In the past, a police force has started legal action against the NHS to force the issue.  I’ve personally written a formal letter threatening to do so, in a similar situation during a murder investigation.  Last weekend, an ACC took to Twitter in order to bring pressure to bear and, so you know – all three of these things ‘worked’, in the sense that it brought a bed into view, where an application could be made.  When the IPCC investigated Greater Manchester Police for their 2004 incident, they stated that the force had little option to keep the man safe pending a bed being found and that whilst all actions after the decision under s34(2) PACE had been taken were  unlawful, they were, if you like, the least unlawful thing that GMP could have done.  The IPCC are consequentialists, it would seem!

But all of this post is a complete red-herring, isn’t it?!  The situation wouldn’t emerge in the first place if we had enough beds to deal with predictable demand and contingency plans, as implied by the Civil Contingencies Act 2005.  (Yes, I know the CCA doesn’t apply to NHS mental health trusts – but NHS England have told them to act as if it does.  And it does apply to CCGs and Local Health Boards in Wales.)

Why are AMHPs being placed in the position of not being able to make applications to hospitals, even in urgent circumstances.  It comes back to the commissioning of beds by CCGs (or by NHS England for children or for secure hospitals) and the current inability to match supply to demand.  I’ve long worried about the lack of contingency plans within the mental health system – because it seems, all to often, that the implications of this are either illegal detention by the police for someone who went to custody or, as highlighted by award winning journalist Andy McNICOLL from Community Care, suicides of (at least seven) patients where risk decisions were taken that it was acceptable for them to remain at home pending a bed becoming available.


IMG_0053IMG_0052Winner of the President’s Medal from
the Royal College of Psychiatrists.

Winner of the Mind Digital Media Award.


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10 thoughts on “Consequentialism

  1. If police officers took someone into custody & discovered it looked like they had a broken leg, would they take the patient to hospital? I hope so. Leaving someone in the cells in mental distress waiting for the NHS to take over seems cruel.

  2. In our trust the latest wheeze is to never admit to not having a bed available. A phrase is used which skirts around the issue but will hopefully,from the trusts view, remove them from trouble should the proverbial hit the fan, this in a trust planning further extensive cuts in beds and crisis teams thanks to cuts in funding. Staff completely demoralised and the more capable ones fleeing to other sexier areas such as primary care mental health or psychological therapies where the risks are much less and the funding much greater. Really worrying times ahead.

    1. I don’t know what area you live in but from what I hear on the ground what you say could apply most places in the country. Certainly is a good description of my own area. Staff are leaving in droves and it seems to leave the incapable and compassionate-less in charge. I get the feeling that the crisis team are so stressed that it won’t be long (if not already) that they will be supporting their own suicidal staff.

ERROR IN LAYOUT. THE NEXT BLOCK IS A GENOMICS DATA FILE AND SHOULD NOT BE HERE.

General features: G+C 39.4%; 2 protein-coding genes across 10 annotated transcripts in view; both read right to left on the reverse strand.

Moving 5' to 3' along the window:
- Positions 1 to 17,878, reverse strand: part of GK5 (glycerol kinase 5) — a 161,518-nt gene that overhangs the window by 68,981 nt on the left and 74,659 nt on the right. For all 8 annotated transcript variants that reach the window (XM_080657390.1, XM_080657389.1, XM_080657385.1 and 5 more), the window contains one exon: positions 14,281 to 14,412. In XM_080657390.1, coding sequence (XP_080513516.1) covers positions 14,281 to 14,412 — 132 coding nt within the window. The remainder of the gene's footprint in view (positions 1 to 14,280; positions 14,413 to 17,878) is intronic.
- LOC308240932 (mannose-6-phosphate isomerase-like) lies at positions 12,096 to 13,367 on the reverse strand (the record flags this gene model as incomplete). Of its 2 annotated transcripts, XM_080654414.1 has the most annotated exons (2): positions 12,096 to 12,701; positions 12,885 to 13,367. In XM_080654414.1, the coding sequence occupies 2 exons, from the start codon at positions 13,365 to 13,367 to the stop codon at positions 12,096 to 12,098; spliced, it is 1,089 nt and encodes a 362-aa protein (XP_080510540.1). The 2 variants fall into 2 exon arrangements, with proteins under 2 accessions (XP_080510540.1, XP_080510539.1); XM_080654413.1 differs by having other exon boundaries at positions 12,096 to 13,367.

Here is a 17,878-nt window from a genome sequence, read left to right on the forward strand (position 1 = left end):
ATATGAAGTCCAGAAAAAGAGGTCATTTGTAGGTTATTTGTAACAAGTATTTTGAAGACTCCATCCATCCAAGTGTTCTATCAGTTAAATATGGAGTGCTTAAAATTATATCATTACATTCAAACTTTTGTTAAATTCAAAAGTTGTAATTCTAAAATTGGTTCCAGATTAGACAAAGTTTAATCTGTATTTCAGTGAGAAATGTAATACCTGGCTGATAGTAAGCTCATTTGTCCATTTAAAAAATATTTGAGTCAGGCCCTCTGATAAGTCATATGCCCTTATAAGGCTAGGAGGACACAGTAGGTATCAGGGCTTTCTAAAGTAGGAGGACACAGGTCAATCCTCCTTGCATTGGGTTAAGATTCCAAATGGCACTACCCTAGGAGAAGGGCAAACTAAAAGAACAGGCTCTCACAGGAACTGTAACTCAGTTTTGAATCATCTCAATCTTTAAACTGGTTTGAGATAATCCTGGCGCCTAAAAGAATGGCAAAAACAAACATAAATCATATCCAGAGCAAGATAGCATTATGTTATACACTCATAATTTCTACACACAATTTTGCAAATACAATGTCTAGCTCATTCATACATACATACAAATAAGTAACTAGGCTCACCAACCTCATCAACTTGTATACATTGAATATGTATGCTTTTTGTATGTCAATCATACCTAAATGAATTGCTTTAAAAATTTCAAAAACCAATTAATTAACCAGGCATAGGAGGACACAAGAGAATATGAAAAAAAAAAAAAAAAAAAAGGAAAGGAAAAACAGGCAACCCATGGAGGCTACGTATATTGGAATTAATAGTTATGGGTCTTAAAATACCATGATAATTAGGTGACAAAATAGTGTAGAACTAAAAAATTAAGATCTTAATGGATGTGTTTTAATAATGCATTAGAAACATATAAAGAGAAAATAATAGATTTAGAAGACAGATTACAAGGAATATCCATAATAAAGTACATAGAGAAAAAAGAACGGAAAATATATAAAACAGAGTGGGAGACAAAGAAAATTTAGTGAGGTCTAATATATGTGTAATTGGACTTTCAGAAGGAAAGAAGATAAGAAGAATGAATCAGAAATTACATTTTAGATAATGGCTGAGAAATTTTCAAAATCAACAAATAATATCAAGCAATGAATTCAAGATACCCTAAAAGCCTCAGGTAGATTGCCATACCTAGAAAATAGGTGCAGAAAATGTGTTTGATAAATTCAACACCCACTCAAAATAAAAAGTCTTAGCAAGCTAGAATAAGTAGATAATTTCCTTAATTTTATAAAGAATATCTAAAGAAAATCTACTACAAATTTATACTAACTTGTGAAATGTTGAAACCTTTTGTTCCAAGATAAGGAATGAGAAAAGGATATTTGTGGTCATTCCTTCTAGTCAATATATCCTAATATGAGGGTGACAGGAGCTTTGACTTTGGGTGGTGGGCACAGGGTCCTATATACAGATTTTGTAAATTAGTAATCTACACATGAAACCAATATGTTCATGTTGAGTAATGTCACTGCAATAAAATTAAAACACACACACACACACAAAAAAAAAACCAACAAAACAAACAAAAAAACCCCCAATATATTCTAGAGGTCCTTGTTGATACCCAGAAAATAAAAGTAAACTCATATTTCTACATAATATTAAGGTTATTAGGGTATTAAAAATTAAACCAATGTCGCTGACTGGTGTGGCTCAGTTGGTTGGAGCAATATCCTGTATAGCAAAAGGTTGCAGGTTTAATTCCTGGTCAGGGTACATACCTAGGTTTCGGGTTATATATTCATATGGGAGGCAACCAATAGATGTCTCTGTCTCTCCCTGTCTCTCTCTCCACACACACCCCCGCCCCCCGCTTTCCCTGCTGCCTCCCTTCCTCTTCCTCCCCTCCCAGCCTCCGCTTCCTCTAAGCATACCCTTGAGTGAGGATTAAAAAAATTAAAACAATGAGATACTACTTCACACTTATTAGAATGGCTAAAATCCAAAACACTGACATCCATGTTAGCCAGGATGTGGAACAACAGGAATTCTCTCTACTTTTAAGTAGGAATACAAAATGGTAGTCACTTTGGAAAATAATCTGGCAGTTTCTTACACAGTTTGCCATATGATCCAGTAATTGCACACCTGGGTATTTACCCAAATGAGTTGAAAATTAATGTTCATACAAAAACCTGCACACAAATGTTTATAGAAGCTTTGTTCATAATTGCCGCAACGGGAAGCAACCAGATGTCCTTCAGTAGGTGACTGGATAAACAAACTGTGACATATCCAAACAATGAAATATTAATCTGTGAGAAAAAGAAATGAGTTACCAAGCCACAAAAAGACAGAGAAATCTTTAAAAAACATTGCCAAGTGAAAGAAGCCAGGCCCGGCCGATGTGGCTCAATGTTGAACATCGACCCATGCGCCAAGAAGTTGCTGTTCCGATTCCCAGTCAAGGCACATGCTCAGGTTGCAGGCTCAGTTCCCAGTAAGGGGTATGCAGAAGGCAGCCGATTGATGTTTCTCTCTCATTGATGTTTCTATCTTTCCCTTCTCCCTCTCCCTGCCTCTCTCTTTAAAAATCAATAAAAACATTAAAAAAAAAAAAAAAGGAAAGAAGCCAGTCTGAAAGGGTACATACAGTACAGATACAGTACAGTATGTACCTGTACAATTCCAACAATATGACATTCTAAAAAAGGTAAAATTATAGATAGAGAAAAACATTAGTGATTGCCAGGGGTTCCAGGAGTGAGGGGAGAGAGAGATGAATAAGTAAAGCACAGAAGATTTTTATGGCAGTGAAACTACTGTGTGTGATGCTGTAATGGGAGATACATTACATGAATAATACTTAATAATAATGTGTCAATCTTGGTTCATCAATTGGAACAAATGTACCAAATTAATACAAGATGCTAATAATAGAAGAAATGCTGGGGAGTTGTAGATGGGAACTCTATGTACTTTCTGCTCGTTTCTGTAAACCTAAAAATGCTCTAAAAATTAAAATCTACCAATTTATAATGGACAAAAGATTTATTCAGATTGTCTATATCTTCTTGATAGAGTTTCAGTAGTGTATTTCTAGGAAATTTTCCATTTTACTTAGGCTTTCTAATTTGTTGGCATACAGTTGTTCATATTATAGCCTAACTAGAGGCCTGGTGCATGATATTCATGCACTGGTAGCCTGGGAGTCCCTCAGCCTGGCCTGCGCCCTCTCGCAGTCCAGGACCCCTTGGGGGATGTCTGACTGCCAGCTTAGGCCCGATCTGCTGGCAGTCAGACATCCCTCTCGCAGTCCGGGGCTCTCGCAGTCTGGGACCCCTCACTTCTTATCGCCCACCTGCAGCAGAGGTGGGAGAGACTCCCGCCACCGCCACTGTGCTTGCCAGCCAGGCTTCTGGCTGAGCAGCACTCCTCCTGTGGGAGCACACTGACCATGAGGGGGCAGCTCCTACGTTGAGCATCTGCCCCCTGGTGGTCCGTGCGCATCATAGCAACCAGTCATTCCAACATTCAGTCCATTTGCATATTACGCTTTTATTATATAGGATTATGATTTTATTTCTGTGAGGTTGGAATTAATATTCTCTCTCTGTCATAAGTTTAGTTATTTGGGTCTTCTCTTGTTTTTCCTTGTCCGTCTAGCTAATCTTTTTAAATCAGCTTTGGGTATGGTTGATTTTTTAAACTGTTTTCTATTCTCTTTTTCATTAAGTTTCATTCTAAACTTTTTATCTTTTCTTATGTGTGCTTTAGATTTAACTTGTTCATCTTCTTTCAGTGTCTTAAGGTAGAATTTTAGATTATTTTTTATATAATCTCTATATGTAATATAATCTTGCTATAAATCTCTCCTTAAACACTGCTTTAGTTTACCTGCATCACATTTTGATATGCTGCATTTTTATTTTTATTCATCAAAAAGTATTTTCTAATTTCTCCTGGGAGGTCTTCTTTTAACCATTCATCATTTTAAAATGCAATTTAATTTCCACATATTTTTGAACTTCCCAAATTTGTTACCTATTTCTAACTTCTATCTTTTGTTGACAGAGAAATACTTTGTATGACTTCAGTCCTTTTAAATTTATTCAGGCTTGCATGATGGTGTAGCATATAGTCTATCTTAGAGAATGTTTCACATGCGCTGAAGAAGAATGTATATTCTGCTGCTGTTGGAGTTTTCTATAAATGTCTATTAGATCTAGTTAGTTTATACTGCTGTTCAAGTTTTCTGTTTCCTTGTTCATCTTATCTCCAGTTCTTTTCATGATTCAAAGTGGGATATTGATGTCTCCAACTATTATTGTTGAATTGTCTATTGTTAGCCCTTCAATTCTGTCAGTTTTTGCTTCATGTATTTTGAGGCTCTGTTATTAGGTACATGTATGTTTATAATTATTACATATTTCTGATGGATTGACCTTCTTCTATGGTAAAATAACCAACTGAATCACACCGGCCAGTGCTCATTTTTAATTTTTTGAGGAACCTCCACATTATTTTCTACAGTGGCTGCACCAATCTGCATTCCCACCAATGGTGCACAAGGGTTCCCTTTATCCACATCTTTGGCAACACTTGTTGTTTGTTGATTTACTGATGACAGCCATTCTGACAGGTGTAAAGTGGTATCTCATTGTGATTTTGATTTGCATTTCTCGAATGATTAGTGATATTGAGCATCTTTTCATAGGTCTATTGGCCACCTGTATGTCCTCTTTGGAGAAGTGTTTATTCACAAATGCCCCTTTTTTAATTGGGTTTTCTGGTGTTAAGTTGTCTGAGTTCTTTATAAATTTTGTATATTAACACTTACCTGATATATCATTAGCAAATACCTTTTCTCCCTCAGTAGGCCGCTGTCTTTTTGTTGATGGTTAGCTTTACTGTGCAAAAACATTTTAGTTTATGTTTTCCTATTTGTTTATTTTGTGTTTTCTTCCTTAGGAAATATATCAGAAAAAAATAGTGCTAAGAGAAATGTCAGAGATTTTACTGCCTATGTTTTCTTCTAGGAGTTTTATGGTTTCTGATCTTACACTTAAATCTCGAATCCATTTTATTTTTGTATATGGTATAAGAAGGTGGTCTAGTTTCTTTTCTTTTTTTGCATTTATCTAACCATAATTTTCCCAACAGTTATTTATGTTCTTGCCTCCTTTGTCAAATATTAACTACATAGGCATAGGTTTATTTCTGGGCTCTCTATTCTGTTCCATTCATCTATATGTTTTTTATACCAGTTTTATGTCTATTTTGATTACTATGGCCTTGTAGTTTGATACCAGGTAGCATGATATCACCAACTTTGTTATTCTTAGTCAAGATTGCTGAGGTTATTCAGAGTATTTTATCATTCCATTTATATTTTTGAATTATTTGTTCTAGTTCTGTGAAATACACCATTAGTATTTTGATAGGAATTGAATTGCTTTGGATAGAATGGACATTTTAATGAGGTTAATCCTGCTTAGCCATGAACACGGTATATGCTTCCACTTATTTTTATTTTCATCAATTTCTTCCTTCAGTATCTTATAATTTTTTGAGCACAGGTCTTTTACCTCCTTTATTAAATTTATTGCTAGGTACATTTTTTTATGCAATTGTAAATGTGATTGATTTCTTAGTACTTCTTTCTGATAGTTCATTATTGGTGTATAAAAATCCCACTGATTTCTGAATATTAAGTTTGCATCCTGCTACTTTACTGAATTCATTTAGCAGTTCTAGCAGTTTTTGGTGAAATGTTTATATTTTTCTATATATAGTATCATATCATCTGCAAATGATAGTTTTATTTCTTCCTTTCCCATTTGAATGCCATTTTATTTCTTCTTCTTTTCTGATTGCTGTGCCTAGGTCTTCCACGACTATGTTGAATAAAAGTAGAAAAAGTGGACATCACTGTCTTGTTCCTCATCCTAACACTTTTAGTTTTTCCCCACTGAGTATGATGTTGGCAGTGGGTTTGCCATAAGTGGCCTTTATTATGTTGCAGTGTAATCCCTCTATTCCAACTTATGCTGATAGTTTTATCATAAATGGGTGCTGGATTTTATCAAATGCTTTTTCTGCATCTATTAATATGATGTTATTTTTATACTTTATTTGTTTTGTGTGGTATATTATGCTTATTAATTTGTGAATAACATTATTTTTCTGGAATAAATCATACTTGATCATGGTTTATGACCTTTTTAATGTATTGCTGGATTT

As a service user I feel nothing but despair added on top of my depression lead despair that I will be able to access appropriate treatment. People like MHC keep on shouting along with the more capable service users and still nothing changes. I was asked yesterday by staff to raise an issue because the Trust is more likely to take notice of you than us.

  3. Several hundred years ago doctors lobbied to take over the asylums for money. They got the job instead of lay people and started looking for mental illness. Well…. they were doctors. Jump forward a few hundred years and its obvious that what we are looking at are social not medical issues. What seemed reasonable a few hundred years ago is just junk science. Ok… we are where we are…. psychiatric thinking has permeated the criminal justice system with a contaminant effect that leaves us with the horrible mess we have now.

    Social control dressed up as medical matter was never going to work out but no one was to know that.

    I feel sorry for the police because the mental health system, which is really a control system and has very very little to do with helping people (of course thats what mental health staff want to do…. its just not the actual unstated public mandate)….. sorry. I’ll start again. I feel sorry for the police who are increasingly left holding the baby here because by and large they work in a transparent and publicly accountable way unlike mental health services which work to an unspoken public mandate that they covertly carry out in the guise of medicine.

    The only way to end this mess involves getting rid of the insanity defence and other assorted mental health laws.

    I can’t see it happening any time soon. Not least because the “profession” of psychiatry has it head in the sand or just prefers to keep it in the sand because while most of them know its a mess untangling psychiatry from the criminal justice system seems an impossible task.

  4. Another thing…. their is no such thing as a person who is at high risk of suicide…. that is possible to discern. This is pure fantasy…. if it was possible we would be able to identify such people and intervene but the sad fact is people are much more complex than the medical model suggests. All pretence and talk of risk assessments is pure guff. Psychiatrists are sadly expected to be able to predict the future behaviour of human beings mystic meg style…. and its not possible…. no amount of training will ever make it so. It can not be done. But the game goes on. People sleep sound in their beds safe knowing that their friendly neighbourhood psychiatrist knows who is crazy and who is not and who might kill themselves and who wont and who will take up a musical instrument in the next six months…. no not the last one…. but the point is its just as silly as the predicting suicide guestimate….

    Its a mess.

  5. Already commented on next post – but what do you suggest? Ignore everyone who is ill? Leave them to be psychotic? Leave them to commit suicide?